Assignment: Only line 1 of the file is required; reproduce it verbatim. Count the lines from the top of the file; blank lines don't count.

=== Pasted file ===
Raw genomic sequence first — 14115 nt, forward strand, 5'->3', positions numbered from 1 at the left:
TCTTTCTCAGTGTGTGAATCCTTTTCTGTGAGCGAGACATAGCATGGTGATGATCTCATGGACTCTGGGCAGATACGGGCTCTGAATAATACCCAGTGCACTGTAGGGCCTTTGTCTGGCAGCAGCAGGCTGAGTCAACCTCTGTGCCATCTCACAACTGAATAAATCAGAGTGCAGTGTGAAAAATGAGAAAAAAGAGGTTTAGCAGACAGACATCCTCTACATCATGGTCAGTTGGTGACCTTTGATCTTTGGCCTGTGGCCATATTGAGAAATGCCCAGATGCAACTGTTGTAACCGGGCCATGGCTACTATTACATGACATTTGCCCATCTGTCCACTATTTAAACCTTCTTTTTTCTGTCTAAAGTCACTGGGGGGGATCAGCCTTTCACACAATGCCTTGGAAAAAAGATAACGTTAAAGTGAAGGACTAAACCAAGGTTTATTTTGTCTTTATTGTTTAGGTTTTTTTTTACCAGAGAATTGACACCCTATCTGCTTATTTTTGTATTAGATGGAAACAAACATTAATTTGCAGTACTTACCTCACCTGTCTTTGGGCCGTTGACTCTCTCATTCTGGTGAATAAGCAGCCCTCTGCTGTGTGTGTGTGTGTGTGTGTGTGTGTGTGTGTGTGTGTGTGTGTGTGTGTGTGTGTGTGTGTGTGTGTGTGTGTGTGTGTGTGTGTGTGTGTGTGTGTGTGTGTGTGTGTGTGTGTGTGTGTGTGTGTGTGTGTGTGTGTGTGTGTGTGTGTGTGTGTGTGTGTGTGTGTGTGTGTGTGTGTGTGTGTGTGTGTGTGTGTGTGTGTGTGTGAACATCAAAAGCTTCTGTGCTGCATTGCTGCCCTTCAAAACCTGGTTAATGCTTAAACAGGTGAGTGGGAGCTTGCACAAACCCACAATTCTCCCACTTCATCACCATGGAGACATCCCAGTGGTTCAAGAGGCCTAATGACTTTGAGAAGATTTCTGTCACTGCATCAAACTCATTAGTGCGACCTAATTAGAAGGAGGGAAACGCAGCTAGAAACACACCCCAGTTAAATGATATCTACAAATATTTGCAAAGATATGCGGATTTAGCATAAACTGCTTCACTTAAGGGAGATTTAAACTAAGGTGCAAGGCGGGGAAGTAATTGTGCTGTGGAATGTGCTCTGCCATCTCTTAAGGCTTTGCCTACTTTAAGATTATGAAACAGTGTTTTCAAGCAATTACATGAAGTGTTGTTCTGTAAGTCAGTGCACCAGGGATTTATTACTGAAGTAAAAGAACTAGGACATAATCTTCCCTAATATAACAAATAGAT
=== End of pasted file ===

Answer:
Raw genomic sequence first — 14115 nt, forward strand, 5'->3', positions numbered from 1 at the left: